Since January, the clearinghouse has shipped 4,988 large-print textbooks, 839 braille textbooks and 57 audio textbooks to students all over the state, according to the Department of Education. Because the state has no officially adopted textbooks for grades 9 through 12, districts serve those students with a patchwork of resources.
Under two-story-high ceilings, the warehouse resembles a Costco where every item is an oversized book. Racks of red metal shelves support boxes of “Bumpy Rolls Away,” a learn-to-read book in braille. A 5th-grade Houghton Mifflin math book in braille awaits shipment: 39 volumes plus two supplements, each bound in a plastic spiral notebook about the size of a standard textbook, to make it easier for students to tote in a backpack. Warehouse manager Peter Jarvis said the books are returned in good shape, although they sometimes come back with extras. “I find a lot of homework inside,” he said.
The idea of a funding change began with Gov. Jerry Brown’s initial 2014-15 budget in January, which proposed making the clearinghouse optional, rather than mandatory, and required that the Department of Education charge districts a fee for materials for blind or visually impaired students. Neither of those proposals made it through the budget process, but the Senate Budget Committee fought in June to have districts pay something for the textbooks in 2015-16.
Eventually, the State Budget Conference Committee made a gesture toward district fees for 2015-16 by asking the Legislative Analyst’s Office to figure out how such fees might be calculated. As tentative as that sounds, some say the request indicates that the issue of who pays for textbooks for blind and visually impaired students remains on the table.
“We don’t see this as a thing that will easily go away, if it’s a way to generate revenue,” said Sara Bachez, legislative advocate for the California Association of School Business Officials.
But any change to the system raises the odds that blind and visually impaired students won’t get the high quality, efficiently delivered textbooks they need, said Thom of the California Council of the Blind. “This is one of the rare items where all you’re doing is risking chaos by funding it any other way,” he said.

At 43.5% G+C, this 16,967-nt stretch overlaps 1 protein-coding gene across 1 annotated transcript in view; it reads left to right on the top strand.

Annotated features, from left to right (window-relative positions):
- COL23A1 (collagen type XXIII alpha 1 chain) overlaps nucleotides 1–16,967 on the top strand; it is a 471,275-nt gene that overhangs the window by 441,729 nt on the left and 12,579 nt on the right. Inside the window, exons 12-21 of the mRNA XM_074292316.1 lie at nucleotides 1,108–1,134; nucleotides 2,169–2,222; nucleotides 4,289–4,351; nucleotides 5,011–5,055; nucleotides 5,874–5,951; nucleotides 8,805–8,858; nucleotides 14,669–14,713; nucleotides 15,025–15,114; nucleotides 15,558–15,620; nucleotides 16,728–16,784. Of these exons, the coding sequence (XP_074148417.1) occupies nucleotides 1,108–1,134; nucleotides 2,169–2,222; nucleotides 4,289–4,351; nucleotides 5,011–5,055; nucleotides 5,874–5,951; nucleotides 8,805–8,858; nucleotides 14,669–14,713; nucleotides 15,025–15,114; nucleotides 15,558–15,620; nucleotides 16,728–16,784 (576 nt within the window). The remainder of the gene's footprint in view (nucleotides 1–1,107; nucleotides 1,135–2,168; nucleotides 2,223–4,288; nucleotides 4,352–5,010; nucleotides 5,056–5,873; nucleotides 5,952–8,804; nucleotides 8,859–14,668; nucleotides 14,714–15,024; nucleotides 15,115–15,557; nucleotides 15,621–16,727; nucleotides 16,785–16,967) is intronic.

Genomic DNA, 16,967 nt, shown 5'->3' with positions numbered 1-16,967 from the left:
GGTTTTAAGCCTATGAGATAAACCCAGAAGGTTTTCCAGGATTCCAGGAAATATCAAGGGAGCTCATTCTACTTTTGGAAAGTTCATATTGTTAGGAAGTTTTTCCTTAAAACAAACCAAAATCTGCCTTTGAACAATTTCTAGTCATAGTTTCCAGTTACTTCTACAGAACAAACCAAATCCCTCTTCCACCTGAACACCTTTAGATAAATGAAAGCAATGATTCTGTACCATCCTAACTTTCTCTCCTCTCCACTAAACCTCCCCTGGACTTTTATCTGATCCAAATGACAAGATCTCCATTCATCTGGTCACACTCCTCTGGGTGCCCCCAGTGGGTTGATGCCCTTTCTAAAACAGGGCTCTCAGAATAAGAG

And even if districts were asked to pay only a portion of the cost, it’s an additional expense at a time when districts already are digging into budgets for new textbooks aligned with the Common Core State Standards, said Debra Pearson, executive director of the Small School Districts’ Association. Furthermore, these new, district-selected textbooks raise another question, Pearson said.
“Since you no longer have to buy state-adopted textbooks, which textbooks have to be converted?” Pearson said. And if a district chooses a textbook that the clearinghouse hasn’t produced in braille and large print, “What happens then?” she asked. “If you have a child who isn’t allowed the same curriculum as others, that’s going to be problematic.”
In the end, the 2014-15 state budget allocated $4.5 million – $3 million in ongoing funds and $1.5 million in one-time funds – from federal special education money designated for state operations to keep the clearinghouse operating.
On a recent afternoon, Bethany ploughed through her new math book, which is aligned with the Common Core State Standards. “Without the books, my daughter would be left behind,” Linda Hughes said. She added, “I think local control is nice, except this is something that in local control would be very expensive to do.”